Why the long-term view pays off with mortgages
A 10-year fixed loan offers the best protection against interest rate rises, says Stephen Pritchard
Wednesday 02 November 2005
Even though the Bank of England decided to keep interest rates at 4.5 per cent last month, mortgage lenders have started to withdraw some of their more attractive, short-term deals. Abbey is the latest to drop its 4.29 per cent, two-year fixed rate. According to broker Purely Mortgages, only Halifax now offers such a low interest rate.
This reflects the view among City economists that the Bank now looks less likely to cut interest rates in the short term. Swap rates, used by financial institutions to price loans, are 0.3 per cent higher than they were a month ago.
However, the yield curve - which determines the long-term cost of borrowing - remains relatively flat. The price of 10-year swaps, at 4.75 per cent, is only 0.09 per cent above two-year swaps and 0.02 per cent above five-year rates.
The differences in the market place are more marked. Last week, Britannia was offering a five-year fixed-rate deal at 4.39 per cent, according to John Charcol. The best seven and 15-year fixes were from Northern Rock at 4.89 per cent. Norwich and Peterborough has a 10-year fix at 4.78 per cent. Nationwide has a slightly more expensive 10-year deal at 4.89 per cent, but with the advantage of a free valuation and legal work.
"The difference in rates between the best two-year fixes and the best longer-term ones is because loss-leader rates are available for two years," says Ray Boulger, John Charcol's senior technical manager.
"Borrowers prepared to switch to a new deal every two years can take advantage of this. But they need to take into account the extra costs of changing their deal every two years. This is a particular issue for smaller mortgages."
Longer-term fixed rates do also have the disadvantage of longer-term tie-ins. Although no one can predict where interest rates are heading over time, and taking a longer-term fixed rate offers the best protection against interest rate rises, fixed-rate mortgages are not the most flexible loans on offer.
Circumstances that could make a long-term fixed rate mortgage an inappropriate option include planning to move house or even being in a position to pay off the mortgage altogether.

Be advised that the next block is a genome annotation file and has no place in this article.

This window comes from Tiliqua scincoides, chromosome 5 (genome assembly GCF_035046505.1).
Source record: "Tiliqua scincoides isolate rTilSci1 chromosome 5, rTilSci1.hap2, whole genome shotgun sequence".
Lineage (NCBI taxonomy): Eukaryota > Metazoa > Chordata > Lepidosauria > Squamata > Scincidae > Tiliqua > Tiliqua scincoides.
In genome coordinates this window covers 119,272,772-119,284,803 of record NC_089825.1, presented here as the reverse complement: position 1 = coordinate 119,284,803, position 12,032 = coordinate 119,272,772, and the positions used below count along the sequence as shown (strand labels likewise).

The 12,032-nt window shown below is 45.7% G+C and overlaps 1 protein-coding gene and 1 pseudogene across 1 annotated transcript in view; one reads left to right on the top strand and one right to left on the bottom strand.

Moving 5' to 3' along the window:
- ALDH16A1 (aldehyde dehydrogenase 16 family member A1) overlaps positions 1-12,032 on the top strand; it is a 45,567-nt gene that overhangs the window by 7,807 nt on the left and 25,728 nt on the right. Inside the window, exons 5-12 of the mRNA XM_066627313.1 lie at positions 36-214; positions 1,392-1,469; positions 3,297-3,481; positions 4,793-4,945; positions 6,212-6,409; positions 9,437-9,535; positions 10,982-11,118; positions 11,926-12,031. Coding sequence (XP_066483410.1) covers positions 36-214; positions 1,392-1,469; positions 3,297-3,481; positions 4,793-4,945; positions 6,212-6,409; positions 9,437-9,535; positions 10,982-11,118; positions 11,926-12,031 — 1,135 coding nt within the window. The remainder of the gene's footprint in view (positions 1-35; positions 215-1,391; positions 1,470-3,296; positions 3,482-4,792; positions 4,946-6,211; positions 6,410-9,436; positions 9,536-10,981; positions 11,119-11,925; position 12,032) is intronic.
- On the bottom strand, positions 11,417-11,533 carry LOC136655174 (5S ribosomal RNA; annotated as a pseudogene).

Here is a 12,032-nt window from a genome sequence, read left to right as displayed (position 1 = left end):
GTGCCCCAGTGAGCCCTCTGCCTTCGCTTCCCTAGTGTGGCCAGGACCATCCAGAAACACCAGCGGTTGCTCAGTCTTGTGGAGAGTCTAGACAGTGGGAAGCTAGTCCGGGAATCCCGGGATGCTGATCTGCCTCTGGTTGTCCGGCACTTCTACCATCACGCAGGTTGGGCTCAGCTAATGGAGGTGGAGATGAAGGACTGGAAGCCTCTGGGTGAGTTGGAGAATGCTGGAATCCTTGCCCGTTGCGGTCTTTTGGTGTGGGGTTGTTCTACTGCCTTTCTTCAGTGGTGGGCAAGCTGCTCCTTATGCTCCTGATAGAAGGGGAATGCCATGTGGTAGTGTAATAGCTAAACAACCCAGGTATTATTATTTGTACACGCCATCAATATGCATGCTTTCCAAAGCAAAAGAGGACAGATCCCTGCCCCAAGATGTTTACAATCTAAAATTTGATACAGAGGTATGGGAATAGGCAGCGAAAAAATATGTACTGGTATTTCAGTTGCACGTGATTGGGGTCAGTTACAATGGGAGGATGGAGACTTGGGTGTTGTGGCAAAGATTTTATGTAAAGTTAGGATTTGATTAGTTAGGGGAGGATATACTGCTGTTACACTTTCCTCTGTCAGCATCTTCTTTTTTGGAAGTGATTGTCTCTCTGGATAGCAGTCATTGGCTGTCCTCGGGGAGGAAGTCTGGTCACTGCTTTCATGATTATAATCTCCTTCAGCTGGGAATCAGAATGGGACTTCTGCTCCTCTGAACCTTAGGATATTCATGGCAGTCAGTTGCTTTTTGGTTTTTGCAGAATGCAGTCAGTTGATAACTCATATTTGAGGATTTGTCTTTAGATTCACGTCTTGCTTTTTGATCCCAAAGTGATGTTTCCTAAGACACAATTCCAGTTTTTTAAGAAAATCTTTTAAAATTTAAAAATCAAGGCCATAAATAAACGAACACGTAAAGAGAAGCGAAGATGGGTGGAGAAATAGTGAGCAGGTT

"If you expect to move home in a few years then it is better to go for a two or three-year fix so that you will be free to take a fresh look at the situation when it ends," says David Hollingworth, director at mortgage brokers London & Country. "Whilst mortgage deals are portable, those needing to borrow more as they step up the ladder will be limited to their existing lender's deals. These might not be competitive."
In the worst-case scenario, a homebuyer could even find that they cannot borrow enough on a larger property, because the lender's income or loan-to-value rules do not allow it. In those circumstances, the homebuyer would have to change mortgages and pay the early redemption charge. For a long-term fixed-rate deal, this could be extremely expensive.
These factors go some way to explaining why most homebuyers have steered clear of long-term fixed-rate mortgages; the fact that longer-term deals have been rather more expensive than short-term fixed or tracker rates has also put borrowers off.
That could change as more lenders rethink their interest rates for short-term mortgages, and as the market for long-term fixes attracts more competition. If borrowers see mortgage rates starting to move upwards, they may be more willing to look at a 10-year or even longer fixed rate.
"The10-year market is now more competitive, with a much wider choice of lender," says Hollingworth. "Those who perhaps can take advantage of this are those with 10 years to go on their mortgage, kids who have flown the nest and no plans to move or need to borrow more further down the line."
And, with lenders steadily increasing the cost of mortgage fees, there is something to be said for taking a longer-term view.
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